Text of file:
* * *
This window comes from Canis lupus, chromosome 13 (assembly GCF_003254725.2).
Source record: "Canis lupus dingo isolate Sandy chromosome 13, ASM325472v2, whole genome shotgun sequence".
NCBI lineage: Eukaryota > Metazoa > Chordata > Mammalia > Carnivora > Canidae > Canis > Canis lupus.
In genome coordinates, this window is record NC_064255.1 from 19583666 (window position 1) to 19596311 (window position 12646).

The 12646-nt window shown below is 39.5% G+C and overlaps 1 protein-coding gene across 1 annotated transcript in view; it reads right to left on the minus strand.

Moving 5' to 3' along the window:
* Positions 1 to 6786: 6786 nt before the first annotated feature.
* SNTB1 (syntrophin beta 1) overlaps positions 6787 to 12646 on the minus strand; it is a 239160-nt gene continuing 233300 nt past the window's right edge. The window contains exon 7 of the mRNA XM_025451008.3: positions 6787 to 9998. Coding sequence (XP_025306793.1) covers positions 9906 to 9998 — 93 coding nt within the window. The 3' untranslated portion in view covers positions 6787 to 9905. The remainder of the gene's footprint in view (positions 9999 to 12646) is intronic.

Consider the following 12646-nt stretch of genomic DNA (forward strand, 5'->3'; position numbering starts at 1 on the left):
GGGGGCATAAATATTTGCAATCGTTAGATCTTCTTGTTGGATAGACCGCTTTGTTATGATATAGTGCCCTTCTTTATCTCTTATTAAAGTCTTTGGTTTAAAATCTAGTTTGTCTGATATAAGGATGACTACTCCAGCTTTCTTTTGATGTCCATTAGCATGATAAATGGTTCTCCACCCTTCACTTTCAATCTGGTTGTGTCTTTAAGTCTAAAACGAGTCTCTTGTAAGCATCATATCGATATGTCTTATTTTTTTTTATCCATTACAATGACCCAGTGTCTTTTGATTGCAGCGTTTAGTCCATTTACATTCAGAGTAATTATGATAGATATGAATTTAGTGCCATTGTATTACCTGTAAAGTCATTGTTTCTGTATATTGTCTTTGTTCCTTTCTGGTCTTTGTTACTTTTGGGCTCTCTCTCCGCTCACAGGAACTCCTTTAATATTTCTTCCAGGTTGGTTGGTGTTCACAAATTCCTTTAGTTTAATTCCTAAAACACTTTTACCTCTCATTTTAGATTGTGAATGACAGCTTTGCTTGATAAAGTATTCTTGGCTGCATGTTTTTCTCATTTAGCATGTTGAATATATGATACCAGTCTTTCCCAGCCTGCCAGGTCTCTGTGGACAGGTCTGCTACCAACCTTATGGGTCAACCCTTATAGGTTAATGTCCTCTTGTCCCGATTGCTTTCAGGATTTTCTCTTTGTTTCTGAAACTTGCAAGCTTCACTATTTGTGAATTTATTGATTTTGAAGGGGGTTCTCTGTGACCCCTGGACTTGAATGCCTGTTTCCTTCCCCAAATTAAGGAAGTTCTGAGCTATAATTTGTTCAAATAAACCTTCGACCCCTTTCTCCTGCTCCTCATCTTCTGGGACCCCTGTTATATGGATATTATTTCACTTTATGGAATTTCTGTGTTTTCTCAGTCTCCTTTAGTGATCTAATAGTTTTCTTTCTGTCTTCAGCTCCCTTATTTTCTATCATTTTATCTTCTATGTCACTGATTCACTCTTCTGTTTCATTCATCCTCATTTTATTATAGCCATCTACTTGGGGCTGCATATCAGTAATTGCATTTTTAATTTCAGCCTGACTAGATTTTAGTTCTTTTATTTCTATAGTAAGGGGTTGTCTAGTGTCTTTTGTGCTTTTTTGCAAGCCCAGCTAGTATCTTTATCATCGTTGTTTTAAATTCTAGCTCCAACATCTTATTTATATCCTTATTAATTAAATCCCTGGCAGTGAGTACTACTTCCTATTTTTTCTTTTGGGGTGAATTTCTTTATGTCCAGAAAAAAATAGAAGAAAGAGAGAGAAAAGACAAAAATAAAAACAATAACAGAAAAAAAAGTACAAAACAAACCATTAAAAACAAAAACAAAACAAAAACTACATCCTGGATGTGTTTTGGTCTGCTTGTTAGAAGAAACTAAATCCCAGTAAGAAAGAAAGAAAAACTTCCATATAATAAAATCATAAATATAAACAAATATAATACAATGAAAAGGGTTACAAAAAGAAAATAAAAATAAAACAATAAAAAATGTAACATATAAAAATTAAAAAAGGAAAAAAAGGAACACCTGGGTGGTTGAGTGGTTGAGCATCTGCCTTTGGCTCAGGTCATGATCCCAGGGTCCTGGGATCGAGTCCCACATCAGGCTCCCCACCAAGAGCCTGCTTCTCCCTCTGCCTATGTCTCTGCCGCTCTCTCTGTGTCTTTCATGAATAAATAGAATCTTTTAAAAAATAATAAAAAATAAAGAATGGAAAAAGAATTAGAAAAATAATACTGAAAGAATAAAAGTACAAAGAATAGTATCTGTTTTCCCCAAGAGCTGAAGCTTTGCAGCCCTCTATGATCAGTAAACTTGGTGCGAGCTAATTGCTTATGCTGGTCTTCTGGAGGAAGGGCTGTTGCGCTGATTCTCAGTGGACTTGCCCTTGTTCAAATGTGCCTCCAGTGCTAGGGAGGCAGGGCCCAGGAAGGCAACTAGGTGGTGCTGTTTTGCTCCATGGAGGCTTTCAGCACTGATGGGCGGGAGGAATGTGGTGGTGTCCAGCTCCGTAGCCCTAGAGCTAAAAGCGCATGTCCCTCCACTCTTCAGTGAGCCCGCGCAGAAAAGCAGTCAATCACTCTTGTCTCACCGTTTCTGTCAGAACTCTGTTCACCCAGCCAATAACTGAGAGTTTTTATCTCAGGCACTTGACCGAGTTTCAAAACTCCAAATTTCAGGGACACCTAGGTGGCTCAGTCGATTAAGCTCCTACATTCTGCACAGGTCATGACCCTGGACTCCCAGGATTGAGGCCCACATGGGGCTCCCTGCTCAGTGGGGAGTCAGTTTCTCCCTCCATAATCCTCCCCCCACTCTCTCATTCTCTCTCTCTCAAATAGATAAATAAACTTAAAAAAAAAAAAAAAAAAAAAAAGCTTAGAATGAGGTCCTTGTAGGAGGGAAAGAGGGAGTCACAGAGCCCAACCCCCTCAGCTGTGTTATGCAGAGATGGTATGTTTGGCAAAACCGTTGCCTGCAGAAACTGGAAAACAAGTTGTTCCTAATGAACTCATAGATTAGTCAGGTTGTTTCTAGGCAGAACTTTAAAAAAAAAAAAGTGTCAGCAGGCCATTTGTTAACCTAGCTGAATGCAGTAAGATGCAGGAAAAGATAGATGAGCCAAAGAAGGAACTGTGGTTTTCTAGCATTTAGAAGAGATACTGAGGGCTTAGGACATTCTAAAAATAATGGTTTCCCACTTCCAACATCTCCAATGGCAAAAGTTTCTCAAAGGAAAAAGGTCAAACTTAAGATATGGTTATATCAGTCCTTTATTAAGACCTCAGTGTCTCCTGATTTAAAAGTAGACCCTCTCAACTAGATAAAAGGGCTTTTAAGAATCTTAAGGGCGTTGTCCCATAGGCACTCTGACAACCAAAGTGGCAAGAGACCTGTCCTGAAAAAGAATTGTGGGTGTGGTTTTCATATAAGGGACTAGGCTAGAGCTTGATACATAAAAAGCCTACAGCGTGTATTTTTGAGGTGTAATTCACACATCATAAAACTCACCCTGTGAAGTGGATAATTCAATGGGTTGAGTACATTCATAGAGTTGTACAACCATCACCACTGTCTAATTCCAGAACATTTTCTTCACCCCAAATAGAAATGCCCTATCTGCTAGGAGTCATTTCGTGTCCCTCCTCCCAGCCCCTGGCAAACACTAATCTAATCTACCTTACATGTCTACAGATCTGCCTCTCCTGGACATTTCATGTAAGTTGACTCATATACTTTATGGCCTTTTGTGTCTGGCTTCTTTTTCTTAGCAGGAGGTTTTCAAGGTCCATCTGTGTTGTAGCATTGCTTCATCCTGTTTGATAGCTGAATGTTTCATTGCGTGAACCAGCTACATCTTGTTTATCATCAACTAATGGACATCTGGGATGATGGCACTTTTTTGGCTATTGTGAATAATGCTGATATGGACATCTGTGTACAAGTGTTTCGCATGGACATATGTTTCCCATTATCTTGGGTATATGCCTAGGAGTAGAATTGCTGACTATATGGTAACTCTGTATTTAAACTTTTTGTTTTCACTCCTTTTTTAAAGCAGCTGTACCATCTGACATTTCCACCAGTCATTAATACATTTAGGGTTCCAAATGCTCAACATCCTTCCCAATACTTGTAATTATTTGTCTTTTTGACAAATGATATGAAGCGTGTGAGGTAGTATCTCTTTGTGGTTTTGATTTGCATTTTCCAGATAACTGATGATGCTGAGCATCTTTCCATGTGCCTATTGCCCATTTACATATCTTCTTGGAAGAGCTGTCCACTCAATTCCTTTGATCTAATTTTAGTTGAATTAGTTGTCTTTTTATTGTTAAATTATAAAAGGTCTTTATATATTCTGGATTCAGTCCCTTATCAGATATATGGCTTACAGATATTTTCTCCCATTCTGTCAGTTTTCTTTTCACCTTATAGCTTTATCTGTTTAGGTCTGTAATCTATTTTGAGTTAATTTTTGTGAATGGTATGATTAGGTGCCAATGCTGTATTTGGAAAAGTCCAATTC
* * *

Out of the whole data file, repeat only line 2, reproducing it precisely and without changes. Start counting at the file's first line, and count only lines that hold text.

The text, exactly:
Source record: "Canis lupus dingo isolate Sandy chromosome 13, ASM325472v2, whole genome shotgun sequence".